Subject(s)
Angiotensin II Type 1 Receptor Blockers/therapeutic use , COVID-19/pathology , Hypertension/drug therapy , Losartan/therapeutic use , Aged , Angiotensin II Type 1 Receptor Blockers/adverse effects , Blood Pressure/drug effects , Female , Humans , Losartan/adverse effects , Male , Middle Aged , Pilot Projects , Prospective Studies , Retrospective Studies , SARS-CoV-2
3.
Kidney360 ; 1(8): 801-809, 2020 Aug.
Article in English | MEDLINE | ID: covidwho-995216

ABSTRACT

BACKGROUND: Data regarding the benefits or harm associated with the continuation of Angiotensin Converting Enzyme Inhibitors (ACEIs) and Angiotensin II Receptor Blockers (ARBs), especially the impact on inflammation, in hypertensive, hospitalized patients with COVID-19 in the United States is unclear. METHODS: This is a single-center cohort study of sequentially hospitalized patients with COVID-19 at Stony Brook University Medical Center from March 7, 2020 to April 1, 2020, inclusive of these dates. Data collection included history of known comorbidities, medications, vital signs and laboratory values (admission and during the hospitalization). Outcomes include inflammatory burden (composite scores for multiple markers of inflammation), acute kidney injury (AKI), admission to the intensive care unit (ICU), need for invasive mechanical ventilation, and mortality. RESULTS: Of the 300 patients in the study cohort, 80 patients (26.7%) had history of ACEI or ARB use prior to admission, with 61.3% (49/80) of these patients continuing the medications during hospitalization. Multivariable analysis revealed that the history of ACEI or ARB use prior to hospitalization was not associated with worse outcomes. In addition, the continuation of these agents during hospitalization was not associated with an increase in adverse outcomes and predicted fewer ICU admissions (OR=0.25, 0.08-0.81) with a decrease in the severity of inflammatory burden (peak CRP (6.9±3.1mg/dl, p=0.03) and peak inflammation score (2.3±1.1unit reduction, p=0.04)). CONCLUSION: Use of ACEI or ARBs prior to hospitalization was not associated with adverse outcomes in COVID-19 and the therapeutic benefits of continuing ACEI or ARB in hospitalized patients with COVID-19 was not offset by adverse outcomes.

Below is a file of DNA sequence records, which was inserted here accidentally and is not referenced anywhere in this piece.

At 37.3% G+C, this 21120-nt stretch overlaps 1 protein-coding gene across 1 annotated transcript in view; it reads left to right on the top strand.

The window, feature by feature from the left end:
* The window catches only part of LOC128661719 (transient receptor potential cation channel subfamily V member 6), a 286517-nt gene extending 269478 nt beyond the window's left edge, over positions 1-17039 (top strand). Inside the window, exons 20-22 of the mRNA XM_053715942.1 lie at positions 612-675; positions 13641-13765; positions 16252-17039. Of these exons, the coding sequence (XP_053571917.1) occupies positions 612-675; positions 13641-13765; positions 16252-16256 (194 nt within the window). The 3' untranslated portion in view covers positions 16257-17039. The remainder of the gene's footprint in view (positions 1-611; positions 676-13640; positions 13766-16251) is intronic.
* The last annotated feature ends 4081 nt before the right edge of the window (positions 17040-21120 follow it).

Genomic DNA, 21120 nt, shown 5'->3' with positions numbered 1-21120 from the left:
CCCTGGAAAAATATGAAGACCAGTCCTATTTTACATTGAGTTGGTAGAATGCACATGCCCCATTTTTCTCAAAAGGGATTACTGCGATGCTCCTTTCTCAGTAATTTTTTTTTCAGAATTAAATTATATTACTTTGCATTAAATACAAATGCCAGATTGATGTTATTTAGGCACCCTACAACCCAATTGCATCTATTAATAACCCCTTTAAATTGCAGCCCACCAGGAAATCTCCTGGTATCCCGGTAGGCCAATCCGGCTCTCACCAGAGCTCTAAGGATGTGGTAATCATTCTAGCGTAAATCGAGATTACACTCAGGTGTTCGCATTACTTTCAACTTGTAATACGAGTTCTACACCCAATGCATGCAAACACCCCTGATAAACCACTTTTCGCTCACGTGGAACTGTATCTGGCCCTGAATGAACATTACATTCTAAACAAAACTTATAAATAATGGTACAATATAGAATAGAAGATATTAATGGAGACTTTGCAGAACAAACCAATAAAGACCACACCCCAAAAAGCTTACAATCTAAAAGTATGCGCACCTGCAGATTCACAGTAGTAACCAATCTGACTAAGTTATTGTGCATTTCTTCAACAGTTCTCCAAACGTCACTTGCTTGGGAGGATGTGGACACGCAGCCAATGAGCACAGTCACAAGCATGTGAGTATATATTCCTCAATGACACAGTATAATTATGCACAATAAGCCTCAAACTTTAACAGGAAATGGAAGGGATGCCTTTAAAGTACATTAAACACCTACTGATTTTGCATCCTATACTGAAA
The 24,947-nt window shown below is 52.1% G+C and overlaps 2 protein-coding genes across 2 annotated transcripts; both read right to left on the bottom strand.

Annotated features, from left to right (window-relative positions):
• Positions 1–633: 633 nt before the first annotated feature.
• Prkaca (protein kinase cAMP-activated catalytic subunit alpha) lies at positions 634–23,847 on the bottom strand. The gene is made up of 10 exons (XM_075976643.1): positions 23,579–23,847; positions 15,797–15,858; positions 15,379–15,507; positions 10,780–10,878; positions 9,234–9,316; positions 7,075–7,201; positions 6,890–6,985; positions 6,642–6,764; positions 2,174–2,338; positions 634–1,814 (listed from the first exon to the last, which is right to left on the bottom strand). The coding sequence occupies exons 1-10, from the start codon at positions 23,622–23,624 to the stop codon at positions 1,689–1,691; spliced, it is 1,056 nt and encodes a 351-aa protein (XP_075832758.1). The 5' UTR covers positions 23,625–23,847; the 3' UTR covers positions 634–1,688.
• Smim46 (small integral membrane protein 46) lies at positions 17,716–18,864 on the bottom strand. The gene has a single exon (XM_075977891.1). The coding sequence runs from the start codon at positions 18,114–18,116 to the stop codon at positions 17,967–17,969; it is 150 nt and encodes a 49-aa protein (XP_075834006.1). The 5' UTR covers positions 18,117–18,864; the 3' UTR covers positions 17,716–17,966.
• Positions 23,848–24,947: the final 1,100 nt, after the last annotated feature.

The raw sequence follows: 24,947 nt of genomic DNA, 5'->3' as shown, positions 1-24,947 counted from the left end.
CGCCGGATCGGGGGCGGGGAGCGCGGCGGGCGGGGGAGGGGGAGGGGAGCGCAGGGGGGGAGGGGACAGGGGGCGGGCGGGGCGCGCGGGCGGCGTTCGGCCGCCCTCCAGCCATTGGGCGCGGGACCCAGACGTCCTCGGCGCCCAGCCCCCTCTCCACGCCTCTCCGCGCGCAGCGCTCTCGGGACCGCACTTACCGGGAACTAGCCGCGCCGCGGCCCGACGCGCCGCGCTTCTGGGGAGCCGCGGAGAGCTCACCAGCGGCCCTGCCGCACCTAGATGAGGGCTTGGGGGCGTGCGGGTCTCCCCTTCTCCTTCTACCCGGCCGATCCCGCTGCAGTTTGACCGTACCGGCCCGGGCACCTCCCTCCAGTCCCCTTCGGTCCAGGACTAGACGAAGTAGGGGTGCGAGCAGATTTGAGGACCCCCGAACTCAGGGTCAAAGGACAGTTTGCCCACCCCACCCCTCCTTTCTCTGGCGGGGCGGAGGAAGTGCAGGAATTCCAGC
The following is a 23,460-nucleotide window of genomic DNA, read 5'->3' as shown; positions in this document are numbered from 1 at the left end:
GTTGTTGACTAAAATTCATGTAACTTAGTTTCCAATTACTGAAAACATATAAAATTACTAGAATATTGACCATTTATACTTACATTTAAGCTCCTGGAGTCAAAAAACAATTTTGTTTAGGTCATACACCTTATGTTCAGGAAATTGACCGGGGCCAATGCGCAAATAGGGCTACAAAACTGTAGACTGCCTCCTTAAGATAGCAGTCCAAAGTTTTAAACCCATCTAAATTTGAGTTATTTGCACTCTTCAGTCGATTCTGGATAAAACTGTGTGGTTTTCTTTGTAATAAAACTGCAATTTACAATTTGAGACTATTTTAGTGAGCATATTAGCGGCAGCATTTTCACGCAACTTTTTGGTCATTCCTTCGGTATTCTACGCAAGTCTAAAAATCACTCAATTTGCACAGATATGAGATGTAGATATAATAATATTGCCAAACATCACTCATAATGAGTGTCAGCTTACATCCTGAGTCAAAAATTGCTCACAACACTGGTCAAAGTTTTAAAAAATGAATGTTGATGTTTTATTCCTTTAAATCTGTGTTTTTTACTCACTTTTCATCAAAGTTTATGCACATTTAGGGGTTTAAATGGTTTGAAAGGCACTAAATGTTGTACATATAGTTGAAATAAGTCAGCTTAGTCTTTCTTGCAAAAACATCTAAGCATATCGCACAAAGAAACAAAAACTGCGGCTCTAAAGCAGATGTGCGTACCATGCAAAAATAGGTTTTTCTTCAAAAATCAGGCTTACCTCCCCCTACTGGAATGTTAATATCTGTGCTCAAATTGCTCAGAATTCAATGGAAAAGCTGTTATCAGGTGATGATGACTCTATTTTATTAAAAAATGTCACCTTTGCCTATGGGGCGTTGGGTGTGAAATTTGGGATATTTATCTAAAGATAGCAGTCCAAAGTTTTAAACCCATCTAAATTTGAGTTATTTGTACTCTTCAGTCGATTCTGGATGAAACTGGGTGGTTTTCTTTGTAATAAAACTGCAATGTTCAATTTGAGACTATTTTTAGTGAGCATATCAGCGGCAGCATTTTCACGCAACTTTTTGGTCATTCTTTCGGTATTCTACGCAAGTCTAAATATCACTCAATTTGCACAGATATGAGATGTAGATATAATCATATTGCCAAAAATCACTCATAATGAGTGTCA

Subject(s)
Angiotensin Receptor Antagonists , COVID-19 , Angiotensin Receptor Antagonists/adverse effects , Angiotensin-Converting Enzyme Inhibitors/adverse effects , COVID-19/drug therapy , Cohort Studies , Humans , Renin-Angiotensin System , Retrospective Studies , SARS-CoV-2
4.
Kidney Blood Press Res ; 45(6): 1018-1032, 2020.
Article in English | MEDLINE | ID: covidwho-917826

ABSTRACT

INTRODUCTION: Acute kidney injury (AKI) is strongly associated with poor outcomes in hospitalized patients with coronavirus disease 2019 (COVID-19), but data on the association of proteinuria and hematuria are limited to non-US populations. In addition, admission and in-hospital measures for kidney abnormalities have not been studied separately. METHODS: This retrospective cohort study aimed to analyze these associations in 321 patients sequentially admitted between March 7, 2020 and April 1, 2020 at Stony Brook University Medical Center, New York. We investigated the association of proteinuria, hematuria, and AKI with outcomes of inflammation, intensive care unit (ICU) admission, invasive mechanical ventilation (IMV), and in-hospital death. We used ANOVA, t test, χ2 test, and Fisher's exact test for bivariate analyses and logistic regression for multivariable analysis. RESULTS: Three hundred patients met the inclusion criteria for the study cohort. Multivariable analysis demonstrated that admission proteinuria was significantly associated with risk of in-hospital AKI (OR 4.71, 95% CI 1.28-17.38), while admission hematuria was associated with ICU admission (OR 4.56, 95% CI 1.12-18.64), IMV (OR 8.79, 95% CI 2.08-37.00), and death (OR 18.03, 95% CI 2.84-114.57). During hospitalization, de novo proteinuria was significantly associated with increased risk of death (OR 8.94, 95% CI 1.19-114.4, p = 0.04). In-hospital AKI increased (OR 27.14, 95% CI 4.44-240.17) while recovery from in-hospital AKI decreased the risk of death (OR 0.001, 95% CI 0.001-0.06). CONCLUSION: Proteinuria and hematuria both at the time of admission and during hospitalization are associated with adverse clinical outcomes in hospitalized patients with COVID-19.


Subject(s)
Acute Kidney Injury/urine , Acute Kidney Injury/virology , COVID-19/urine , Hematuria/virology , Proteinuria/virology , Acute Kidney Injury/mortality , Aged , COVID-19/mortality , COVID-19/virology , Cohort Studies , Female , Hematuria/mortality , Humans , Male , Middle Aged , New York/epidemiology , Proteinuria/mortality , Retrospective Studies , SARS-CoV-2/isolation & purification , Survival Analysis